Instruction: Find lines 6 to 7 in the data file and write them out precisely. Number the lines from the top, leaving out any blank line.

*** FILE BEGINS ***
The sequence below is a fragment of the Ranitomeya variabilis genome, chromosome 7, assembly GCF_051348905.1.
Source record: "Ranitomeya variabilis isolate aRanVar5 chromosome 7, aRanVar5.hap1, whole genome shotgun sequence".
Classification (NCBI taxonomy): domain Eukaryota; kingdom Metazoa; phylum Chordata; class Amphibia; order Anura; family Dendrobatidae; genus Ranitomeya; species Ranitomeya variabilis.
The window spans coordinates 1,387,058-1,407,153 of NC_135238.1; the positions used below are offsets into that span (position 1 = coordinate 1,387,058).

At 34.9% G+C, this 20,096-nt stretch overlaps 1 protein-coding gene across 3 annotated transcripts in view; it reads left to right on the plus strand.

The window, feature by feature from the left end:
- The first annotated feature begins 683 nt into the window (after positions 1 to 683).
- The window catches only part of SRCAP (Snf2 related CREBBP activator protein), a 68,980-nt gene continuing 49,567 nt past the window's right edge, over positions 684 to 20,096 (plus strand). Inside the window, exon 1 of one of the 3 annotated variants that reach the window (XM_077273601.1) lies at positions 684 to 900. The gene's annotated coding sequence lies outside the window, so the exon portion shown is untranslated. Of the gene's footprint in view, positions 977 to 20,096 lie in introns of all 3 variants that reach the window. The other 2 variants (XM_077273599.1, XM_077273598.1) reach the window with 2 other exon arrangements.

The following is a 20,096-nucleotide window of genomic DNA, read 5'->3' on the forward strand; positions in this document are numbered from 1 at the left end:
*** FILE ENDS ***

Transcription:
The window, feature by feature from the left end:
- The first annotated feature begins 683 nt into the window (after positions 1 to 683).